Serves 4
spring onions 4
butter 20g
carrot 1, small
garlic clove 1 ,small
vegetable or chicken stock 1.5 litres
lettuce 1, small to medium-sized
nettle leaves 100g
peas 160g

Cut the roots and the dark green leaves from the spring onions and discard them. Slice the onions thinly and let them soften with the butter in a pan while you finely chop the carrot and garlic. Add both to the pan and stir occasionally as they become tender. Heat the stock and pour it in.

Wash and tear up the lettuce leaves and add them to the stock with the thoroughly washed nettles, peas and a seasoning of salt and pepper. Bring back to the boil, then simmer for about 7-10 minutes until the nettles are tender but all is still bright green.

Blitz in a blender until smooth – this is not a soup for the mouli. Check the seasoning and serve.

Select the BROWNING function, add the oil and allow to heat. Add the chicken thighs skin side down and cook for 3 minutes, then turn the chicken over and cook for a further 3 minutes. Add the garlic and repeat for a final 3 minutes with the chicken skin side down.

Add all the other ingredients and stir to combine, then press CANCEL.

Put the lid on and close the pressure valve then select the STEW/SOUP function and adjust the time to 8 minutes.

When the program has finished press CANCEL. For this recipe we recommend the QUICK RELEASE method before opening the pressure valve and removing the lid.

Leek, Potato and Tarragon Soup

Thank you, Aunt Tamara, for this delicious soup recipe. Tarragon and leeks are the perfect complements to a potato soup. The red-skinned potatoes make a big difference here, too. They have a subtle, yet distinctive taste and bring another dimension to the soup.

You can puree the soup for a creamier more elegant presentation, but I like it rustic and chunky. 


  • 3 tablespoons butter
  • 1 tablespoon extra virgin olive oil
  • 2 leeks (white and pale green parts only), sliced
  • 1 small onion, chopped
  • 4 garlic cloves, sliced
  • 1 pound small red-skinned potatoes, quartered
  • 5 cups vegetable broth
  • ¼ teaspoon kosher salt
  • ⅛ teaspoon cracked black pepper
  • ½ cup heavy cream
  • ½ cup plain whole yogurt
  • 2 teaspoons fresh tarragon, minced


  1. Melt butter in a 6-quart stockpot over medium heat and add olive oil.
  2. Add leeks, onion, and garlic. Cook over low heat until leeks are tender, about 10 minutes.
  3. Add potatoes and broth and bring to a boil.
  4. Reduce heat and mix in salt and pepper. Simmer until potatoes are tender, about 30 minutes.
  5. Add cream, yogurt, and tarragon, and heat through.
  6. Ladle into bowls and serve.

Tip: Be sure to wash leeks very thoroughly. Cut off the root end and slit the leek down the middle. Pull the layers apart and wash well under running water. Grit and sand are unpleasant additions to a soup.

Leek, Potato, and Tarragon Soup

Melt butter in heavy large pot over medium heat. Add leeks, onion, garlic, and 2 tablespoons water. Cook until leeks are just golden, about 10 minutes. Add potatoes and broth bring to boil. Reduce heat to low and simmer until potatoes are tender, about 10 minutes. Mix in tarragon. DO AHEAD: Can be made 1 day ahead. Cool slightly. Cover and refrigerate. Rewarm before continuing. Stir in cream and yogurt. Season soup to taste with salt and pepper.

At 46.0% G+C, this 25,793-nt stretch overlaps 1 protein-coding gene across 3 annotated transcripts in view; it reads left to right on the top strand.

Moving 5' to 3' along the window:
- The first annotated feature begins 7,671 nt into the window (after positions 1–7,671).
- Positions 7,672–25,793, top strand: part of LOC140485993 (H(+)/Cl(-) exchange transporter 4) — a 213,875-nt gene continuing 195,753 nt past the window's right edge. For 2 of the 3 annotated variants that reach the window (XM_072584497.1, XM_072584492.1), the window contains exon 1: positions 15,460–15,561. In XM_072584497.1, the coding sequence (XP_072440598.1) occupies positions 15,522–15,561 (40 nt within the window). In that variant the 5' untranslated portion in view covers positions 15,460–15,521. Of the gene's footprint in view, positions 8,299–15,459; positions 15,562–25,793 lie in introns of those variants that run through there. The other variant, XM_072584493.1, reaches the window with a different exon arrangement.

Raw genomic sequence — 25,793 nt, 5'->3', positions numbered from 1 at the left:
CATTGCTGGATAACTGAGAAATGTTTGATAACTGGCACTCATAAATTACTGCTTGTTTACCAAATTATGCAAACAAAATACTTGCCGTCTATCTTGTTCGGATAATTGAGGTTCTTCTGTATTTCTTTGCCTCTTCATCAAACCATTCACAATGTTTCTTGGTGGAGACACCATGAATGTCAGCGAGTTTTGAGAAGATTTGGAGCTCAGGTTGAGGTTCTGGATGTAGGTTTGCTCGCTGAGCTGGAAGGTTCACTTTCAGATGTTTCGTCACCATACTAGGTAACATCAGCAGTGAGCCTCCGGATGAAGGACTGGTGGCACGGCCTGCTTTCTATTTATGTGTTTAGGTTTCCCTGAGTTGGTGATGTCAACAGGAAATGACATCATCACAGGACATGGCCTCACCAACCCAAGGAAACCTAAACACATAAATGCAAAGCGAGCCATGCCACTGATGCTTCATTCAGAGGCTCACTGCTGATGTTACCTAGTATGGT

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Lettuce and lovage soup

Sweat the onion in the oil or butter until soft, then add the peas and lettuce. Pour over two-thirds of the stock, bring to the boil and simmer gently for 4-6 minutes (until the fattest of the peas are completely tender).

Remove from the heat and add the lovage leaves or tarragon, then blend the soup with a hand blender or in a liquidiser. I stop blending before it is completely smooth, as I like to see and feel some texture, but a completely smooth, velvety texture is also nice. Thin the soup to your preferred texture with the remaining stock. I like it quite thick, but again, it's a matter of personal taste.

To serve cold, chill in the fridge, or if you're in a hurry, transfer to a cold bowl and place this in a second, larger bowl half filled with iced water. Stir until chilled, changing the water and adding more ice as necessary.

To serve hot, reheat, stirring occasionally and do not allow to boil. In both cases, garnish with a single lovage leaf or a tiny sprig of tarragon in each bowl.

Heat the oil in a large saucepan and gently fry the onion for 5–6 minutes, or until softened and beginning to brown, stirring regularly.

Add the lettuce and potatoes and cook for 1 minute, stirring constantly.

Add the stock and bring to a gentle simmer. Cover loosely with a lid and cook for 10–12 minutes, or until the potatoes are very tender, stirring occasionally.

Remove the pan from the heat and blitz using a stick blender until smooth. If the soup is a little thick, add a splash of just-boiled water. Season to taste with plenty of salt and pepper.

Ladle into warmed bowls and, if you like, top with swirls of cream and chopped herbs.

Recipe Tips

You can use any salad leaves you like. Remove any old or damaged leaves and wash well before cooking. Romaine, Little Gem, iceberg, round lettuce, or bags of mixed leaves all work well. You can also use watercress, spinach and pak choi.

For a creamier tasting soup, stir in 100ml/3½fl oz milk just before the end of the cooking time.

If you don’t have a stick blender, leave the soup to cool for a few minutes before blending in a food processor or upright blender.

To serve chilled, leave the blended soup until cold, then cover and chill in the fridge for 3–4 hours or overnight.